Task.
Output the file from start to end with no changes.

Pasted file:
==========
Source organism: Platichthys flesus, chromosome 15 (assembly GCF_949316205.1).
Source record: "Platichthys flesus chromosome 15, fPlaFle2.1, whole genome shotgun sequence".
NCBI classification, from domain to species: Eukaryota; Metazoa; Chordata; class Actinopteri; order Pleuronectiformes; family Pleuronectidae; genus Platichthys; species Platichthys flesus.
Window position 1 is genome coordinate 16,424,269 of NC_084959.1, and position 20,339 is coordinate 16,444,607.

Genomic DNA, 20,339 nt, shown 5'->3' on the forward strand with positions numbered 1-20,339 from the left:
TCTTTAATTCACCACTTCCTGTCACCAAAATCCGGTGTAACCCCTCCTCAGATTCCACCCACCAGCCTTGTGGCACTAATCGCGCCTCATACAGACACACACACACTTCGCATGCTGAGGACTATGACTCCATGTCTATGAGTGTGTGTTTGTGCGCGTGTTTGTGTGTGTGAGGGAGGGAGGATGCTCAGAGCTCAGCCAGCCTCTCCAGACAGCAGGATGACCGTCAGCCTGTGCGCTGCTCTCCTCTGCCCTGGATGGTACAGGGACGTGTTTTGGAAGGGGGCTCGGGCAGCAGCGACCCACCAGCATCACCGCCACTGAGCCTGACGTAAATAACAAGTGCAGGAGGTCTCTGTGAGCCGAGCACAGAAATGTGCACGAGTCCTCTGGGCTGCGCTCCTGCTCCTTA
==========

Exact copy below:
Source organism: Platichthys flesus, chromosome 15 (assembly GCF_949316205.1).
Source record: "Platichthys flesus chromosome 15, fPlaFle2.1, whole genome shotgun sequence".
NCBI classification, from domain to species: Eukaryota; Metazoa; Chordata; class Actinopteri; order Pleuronectiformes; family Pleuronectidae; genus Platichthys; species Platichthys flesus.
Window position 1 is genome coordinate 16,424,269 of NC_084959.1, and position 20,339 is coordinate 16,444,607.

Genomic DNA, 20,339 nt, shown 5'->3' on the forward strand with positions numbered 1-20,339 from the left:
TCTTTAATTCACCACTTCCTGTCACCAAAATCCGGTGTAACCCCTCCTCAGATTCCACCCACCAGCCTTGTGGCACTAATCGCGCCTCATACAGACACACACACACTTCGCATGCTGAGGACTATGACTCCATGTCTATGAGTGTGTGTTTGTGCGCGTGTTTGTGTGTGTGAGGGAGGGAGGATGCTCAGAGCTCAGCCAGCCTCTCCAGACAGCAGGATGACCGTCAGCCTGTGCGCTGCTCTCCTCTGCCCTGGATGGTACAGGGACGTGTTTTGGAAGGGGGCTCGGGCAGCAGCGACCCACCAGCATCACCGCCACTGAGCCTGACGTAAATAACAAGTGCAGGAGGTCTCTGTGAGCCGAGCACAGAAATGTGCACGAGTCCTCTGGGCTGCGCTCCTGCTCCTTA